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a AudioPhileDate Reviewed:
April 24, 2012Bottom Line:
I am not going to beat around the bush here, so if you don’t want to read all the way to the end of this review you don’t have to! Put simply, the Adagio’s are the finest loudspeaker that I’ve ever owned, period. And they are also one of the greatest values I know of in all of audio. I know that for most folks, the Adagio’s price of $4500/pair may seem high for something like speakers, but in the rarified air of audiophilia, they are a bargain like no other. Are there better speakers out there? I’m sure there are, and there are some that quite honestly I’ve heard personally that could go in that bucket, but almost all are at a price point that is many multiples that of the Adagio, some by order of magnitude. How much better some of those are, is debatable, as many afford minimal gains in performance for substantial cost. So better becomes a very relative term. Ultimately, I know of no other loudspeaker that possesses the Adagio’s level of performance for anywhere near the price.
I think that before commenting on almost any piece of gear, one needs to live with it for a while. I’ve had the Adagios in my system for well over a year now so I feel like I’ve come to know them extremely well, and considering how I’m usually itching to try different equipment, it’s kind of amazing how long I’ve had them. I believe that’s due to the speakers character, or maybe I should say lack of character, and how they reproduce musical signals. I think that’s really what I love more than anything else about them, their complete lack of adding or detracting much of anything from the sound they are fed. I have found them to be very consistent, coherent, and cohesive in their sound and they have an ability to make you forget you’re listening to an electronic “system” of any kind. They also have what is probably the lowest distortion of any speaker I’ve ever had, the most truthful timber, and outstanding dynamics both macro and micro even at lower volume levels.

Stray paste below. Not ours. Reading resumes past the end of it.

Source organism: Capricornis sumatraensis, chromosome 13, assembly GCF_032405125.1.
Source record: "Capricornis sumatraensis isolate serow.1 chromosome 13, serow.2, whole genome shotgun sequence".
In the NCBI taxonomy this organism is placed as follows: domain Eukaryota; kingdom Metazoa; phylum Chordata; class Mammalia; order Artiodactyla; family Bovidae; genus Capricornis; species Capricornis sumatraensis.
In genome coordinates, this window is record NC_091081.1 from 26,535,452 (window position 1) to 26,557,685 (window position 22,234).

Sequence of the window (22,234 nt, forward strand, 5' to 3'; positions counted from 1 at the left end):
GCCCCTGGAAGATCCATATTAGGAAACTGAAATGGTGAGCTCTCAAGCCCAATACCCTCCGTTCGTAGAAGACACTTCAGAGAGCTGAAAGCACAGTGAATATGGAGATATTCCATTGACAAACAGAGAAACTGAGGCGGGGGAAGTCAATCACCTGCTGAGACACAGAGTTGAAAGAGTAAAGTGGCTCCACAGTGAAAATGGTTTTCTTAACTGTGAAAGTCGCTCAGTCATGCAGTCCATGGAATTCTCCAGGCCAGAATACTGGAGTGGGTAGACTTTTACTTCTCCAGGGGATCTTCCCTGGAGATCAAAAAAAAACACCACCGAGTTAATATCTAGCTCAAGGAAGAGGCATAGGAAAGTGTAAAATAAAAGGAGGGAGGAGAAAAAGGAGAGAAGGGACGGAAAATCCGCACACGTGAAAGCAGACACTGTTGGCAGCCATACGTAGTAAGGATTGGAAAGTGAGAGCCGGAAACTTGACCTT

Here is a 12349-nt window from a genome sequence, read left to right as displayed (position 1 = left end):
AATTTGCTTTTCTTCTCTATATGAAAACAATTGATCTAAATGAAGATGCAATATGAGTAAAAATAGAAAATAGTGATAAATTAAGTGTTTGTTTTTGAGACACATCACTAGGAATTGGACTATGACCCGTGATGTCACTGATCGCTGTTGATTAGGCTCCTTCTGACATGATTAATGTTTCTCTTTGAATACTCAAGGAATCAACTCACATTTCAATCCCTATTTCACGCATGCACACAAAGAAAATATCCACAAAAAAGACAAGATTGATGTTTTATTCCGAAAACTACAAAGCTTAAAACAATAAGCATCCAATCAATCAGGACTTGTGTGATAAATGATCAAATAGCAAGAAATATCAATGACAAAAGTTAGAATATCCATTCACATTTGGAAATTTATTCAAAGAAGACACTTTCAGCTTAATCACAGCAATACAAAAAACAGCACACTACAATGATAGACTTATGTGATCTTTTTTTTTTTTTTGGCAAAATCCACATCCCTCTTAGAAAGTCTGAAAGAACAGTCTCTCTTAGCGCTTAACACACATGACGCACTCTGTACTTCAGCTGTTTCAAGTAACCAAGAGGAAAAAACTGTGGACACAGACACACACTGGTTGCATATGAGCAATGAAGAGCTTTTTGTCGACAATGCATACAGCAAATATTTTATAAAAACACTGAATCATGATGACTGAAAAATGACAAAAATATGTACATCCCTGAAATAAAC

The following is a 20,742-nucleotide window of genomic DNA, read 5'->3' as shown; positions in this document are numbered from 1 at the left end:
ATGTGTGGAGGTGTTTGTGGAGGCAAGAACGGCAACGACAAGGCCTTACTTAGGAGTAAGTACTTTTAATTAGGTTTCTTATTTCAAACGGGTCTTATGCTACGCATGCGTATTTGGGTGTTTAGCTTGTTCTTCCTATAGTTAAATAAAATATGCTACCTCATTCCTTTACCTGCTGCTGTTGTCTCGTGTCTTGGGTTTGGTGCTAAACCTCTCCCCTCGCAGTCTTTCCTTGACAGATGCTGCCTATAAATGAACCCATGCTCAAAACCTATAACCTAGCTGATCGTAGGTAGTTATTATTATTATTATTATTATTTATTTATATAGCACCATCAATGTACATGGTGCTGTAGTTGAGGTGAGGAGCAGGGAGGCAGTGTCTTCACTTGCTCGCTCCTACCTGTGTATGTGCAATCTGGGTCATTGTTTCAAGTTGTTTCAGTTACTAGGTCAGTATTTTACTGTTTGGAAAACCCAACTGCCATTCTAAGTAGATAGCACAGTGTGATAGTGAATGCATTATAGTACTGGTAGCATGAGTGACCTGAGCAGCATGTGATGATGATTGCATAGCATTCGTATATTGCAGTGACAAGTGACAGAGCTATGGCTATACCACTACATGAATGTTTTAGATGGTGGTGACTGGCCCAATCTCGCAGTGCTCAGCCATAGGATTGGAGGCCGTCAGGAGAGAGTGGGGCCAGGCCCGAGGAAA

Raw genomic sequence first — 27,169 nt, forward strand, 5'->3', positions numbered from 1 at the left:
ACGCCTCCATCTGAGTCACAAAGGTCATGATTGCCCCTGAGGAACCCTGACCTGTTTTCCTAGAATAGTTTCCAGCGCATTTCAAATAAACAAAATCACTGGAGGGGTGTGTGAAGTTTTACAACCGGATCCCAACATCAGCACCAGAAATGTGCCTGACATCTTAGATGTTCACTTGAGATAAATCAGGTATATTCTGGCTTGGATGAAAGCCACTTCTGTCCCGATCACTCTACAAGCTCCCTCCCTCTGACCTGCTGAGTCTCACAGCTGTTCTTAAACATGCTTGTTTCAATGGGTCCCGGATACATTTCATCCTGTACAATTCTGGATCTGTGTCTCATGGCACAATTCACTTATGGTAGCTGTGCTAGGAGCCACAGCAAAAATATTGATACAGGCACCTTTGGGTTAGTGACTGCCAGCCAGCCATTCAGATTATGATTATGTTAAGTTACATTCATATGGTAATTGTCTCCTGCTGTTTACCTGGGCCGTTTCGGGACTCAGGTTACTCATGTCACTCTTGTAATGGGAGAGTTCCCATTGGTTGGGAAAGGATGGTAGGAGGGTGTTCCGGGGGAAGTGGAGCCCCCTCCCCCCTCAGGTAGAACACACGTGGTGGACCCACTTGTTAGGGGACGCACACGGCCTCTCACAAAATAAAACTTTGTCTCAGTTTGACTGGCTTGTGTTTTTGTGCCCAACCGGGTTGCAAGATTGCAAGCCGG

The Adagio’s are designed and manufactured by Mr. Robert Lee, famous for his line of audiophile cables (lots of which I also own). The design utilizes a D’Appolito MTM array at the top of an approximately 49” tall, somewhat narrow cabinet, with sides that gracefully curve from the front to a narrower back to reduce reflective, parallel surfaces. The driver complement is two 6.5” mid/bass drivers on extended front panel plinths flanking a circular ribbon tweeter in a time aligned array. A large oval port for the system’s transmission line bass loading graces the bottom front near the floor. A single pair of high quality, five way binding posts can be found on the back panel and spikes are provided for coupling the substantial cabinet to the floor. The cabinet appears to be constructed of thick MDF and is finished in real wood veneers, which are quite gorgeous, especially at this price point.Internal bracing appears to be extensive. Claimed sensitivity is 89db/1W/1M and impedance is said to be nominally about 6 ohms, so they are relatively easy to drive (although I do not have a way of doing a full spectrum impedance curve, so I’ll take the manufacturer’s word for it). Crossover is a 3kHz/18db/octave (3rd order) Linkwitz Riley type. Construction is first rate all around.